In my opinion, there are very few things that are as beautiful as the night sky. That notion has become all the more precious to me now that I live in the Pacific Northwest, where that sky is often obscured by clouds. I will never take the heavens for granted again. When they’re visible, I want to be out there, looking at them.

It amazes me that so few of us have seen the third brightest object in our sky. (The sun and the moon being, of course, the first and second.) But the International Space Station moves pretty darned fast, orbiting the earth several times a day. (Explain that, you flat earthers!)

My husband saw it once just after sunset. He says it was high enough that the sun was still hitting it, even though it was dark out. (It’s 248 miles up, after all.) And then, as it headed toward the horizon and got in the earth’s shadow, it blinked out, as if someone had turned out a light. Now, how cool is that?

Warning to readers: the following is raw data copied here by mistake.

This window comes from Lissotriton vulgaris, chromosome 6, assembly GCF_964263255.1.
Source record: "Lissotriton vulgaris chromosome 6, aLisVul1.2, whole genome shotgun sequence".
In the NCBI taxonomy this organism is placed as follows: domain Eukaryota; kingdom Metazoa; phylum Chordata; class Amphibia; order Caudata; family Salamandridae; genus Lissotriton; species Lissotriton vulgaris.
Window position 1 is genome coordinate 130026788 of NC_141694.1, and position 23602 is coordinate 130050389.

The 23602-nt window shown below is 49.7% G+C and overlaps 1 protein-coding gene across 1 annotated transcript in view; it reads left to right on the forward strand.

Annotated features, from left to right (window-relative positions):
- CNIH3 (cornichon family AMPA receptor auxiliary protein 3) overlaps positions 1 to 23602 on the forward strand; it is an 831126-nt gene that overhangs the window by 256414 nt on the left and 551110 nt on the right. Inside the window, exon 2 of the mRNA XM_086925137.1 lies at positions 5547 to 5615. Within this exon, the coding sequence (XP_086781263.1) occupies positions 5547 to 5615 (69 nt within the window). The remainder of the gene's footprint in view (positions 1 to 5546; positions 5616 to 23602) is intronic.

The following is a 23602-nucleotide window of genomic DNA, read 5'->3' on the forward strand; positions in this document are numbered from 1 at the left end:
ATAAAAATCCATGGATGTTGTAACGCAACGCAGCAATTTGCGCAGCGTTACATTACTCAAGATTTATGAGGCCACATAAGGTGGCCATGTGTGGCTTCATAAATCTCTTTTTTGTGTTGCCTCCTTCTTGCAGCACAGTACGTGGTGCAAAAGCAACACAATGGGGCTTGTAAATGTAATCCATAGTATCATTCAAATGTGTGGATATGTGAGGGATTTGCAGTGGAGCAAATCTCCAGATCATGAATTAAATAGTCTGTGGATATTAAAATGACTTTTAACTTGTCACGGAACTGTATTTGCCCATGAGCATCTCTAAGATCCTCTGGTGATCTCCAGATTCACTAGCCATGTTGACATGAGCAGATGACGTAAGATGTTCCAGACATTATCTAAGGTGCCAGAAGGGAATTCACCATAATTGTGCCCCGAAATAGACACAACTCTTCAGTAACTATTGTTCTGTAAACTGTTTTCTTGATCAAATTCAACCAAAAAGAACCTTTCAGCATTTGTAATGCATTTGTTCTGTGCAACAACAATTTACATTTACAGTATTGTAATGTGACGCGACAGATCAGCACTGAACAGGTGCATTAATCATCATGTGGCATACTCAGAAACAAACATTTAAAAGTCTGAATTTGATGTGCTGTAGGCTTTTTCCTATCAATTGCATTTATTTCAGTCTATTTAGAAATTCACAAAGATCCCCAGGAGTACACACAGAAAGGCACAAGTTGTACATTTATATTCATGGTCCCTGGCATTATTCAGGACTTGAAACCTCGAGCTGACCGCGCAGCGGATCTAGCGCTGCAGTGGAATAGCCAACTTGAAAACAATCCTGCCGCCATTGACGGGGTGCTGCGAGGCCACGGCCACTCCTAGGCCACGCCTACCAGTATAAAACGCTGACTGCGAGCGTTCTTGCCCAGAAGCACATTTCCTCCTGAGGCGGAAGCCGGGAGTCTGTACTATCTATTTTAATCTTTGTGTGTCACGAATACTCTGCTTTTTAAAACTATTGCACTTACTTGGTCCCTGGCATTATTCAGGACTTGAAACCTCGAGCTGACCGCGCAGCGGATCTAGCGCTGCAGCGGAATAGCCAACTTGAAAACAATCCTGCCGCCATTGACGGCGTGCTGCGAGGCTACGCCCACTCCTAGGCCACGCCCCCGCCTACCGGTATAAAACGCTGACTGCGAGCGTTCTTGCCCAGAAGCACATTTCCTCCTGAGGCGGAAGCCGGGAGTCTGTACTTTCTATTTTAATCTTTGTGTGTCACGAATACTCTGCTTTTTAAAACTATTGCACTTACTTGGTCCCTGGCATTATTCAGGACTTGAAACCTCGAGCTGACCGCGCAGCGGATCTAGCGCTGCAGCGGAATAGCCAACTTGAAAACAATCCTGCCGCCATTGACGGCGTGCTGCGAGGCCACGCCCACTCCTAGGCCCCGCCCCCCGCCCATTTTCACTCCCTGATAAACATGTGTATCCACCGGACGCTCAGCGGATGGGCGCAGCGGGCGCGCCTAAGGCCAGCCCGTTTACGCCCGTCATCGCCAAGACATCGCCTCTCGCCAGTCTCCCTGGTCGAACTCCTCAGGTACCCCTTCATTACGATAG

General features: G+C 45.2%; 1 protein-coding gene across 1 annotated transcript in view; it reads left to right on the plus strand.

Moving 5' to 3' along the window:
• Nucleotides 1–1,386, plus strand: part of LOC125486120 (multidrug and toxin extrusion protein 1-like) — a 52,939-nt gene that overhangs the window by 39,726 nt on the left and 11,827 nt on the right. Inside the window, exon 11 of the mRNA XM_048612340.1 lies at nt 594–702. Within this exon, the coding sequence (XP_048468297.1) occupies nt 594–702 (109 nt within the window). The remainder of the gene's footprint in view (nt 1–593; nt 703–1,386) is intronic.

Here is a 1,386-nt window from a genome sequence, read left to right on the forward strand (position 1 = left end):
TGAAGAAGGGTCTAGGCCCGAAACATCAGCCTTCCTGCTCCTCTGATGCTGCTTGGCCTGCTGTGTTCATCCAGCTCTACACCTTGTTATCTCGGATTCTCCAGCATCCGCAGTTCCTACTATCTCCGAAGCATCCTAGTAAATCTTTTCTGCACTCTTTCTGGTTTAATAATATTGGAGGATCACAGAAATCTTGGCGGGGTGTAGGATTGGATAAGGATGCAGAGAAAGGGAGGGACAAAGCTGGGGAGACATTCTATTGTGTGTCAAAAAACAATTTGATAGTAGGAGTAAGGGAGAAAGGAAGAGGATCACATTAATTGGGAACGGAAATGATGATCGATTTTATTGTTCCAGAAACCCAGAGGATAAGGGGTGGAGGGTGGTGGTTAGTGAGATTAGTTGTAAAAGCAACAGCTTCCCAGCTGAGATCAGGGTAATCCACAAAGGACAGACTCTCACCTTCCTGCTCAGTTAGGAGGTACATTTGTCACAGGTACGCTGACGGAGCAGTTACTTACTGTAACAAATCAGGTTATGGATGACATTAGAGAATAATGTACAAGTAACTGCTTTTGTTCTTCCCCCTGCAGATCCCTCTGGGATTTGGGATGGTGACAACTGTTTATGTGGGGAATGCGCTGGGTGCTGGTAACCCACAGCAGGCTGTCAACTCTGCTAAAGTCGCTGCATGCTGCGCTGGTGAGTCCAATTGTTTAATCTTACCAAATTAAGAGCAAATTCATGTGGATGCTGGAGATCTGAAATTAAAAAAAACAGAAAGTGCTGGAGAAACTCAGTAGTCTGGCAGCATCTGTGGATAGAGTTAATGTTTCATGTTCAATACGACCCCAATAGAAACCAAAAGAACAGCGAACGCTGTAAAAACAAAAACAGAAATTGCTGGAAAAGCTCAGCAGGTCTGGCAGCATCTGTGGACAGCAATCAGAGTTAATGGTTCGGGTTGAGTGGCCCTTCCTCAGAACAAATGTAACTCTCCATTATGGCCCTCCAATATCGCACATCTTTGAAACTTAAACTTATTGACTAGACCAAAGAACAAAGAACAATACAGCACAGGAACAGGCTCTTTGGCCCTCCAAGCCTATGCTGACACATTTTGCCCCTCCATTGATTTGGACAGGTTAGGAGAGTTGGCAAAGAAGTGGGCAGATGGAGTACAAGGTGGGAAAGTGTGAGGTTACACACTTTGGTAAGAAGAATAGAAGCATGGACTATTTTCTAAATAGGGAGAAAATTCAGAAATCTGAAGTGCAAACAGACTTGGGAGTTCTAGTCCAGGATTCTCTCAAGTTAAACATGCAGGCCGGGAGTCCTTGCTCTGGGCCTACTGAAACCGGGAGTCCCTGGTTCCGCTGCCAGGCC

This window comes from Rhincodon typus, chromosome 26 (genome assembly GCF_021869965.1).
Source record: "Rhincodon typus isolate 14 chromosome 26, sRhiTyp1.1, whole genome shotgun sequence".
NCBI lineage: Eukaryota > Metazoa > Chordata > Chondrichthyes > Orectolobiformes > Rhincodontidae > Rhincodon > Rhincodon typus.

I must confess that I have yet to see it myself. But I keep trying. And now I have hope. Now you can head on over to the NASA website and sign up for e-mail notifications when the space station will be visible in your location. (Sadly, they don’t account for clouds.)

It is kind of exciting, getting that e-mail, setting my alarm and then rushing out to look up in hope and anticipation. That, and the idea that little ol’ me with my horrible eyesight might be able to see something that is 248 miles away from me… what a concept.

If you haven’t seen the space station yet, I encourage you to give it a try. I guarantee you it will remind you that humans can do amazing things when we set our minds to it, and actually cooperate. That’s a wonderful mindset to have in this era of division and anxiety.

International Space Station Star Trails
“My star trail images are made by taking a time exposure of about 10 to 15 minutes. However, with modern digital cameras, 30 seconds is about the longest exposure possible, due to electronic detector noise effectively snowing out the image. To achieve the longer exposures I do what many amateur astronomers do. I take multiple 30-second exposures, then ‘stack’ them using imaging software, thus producing the longer exposure.” -NASA/Don Pettit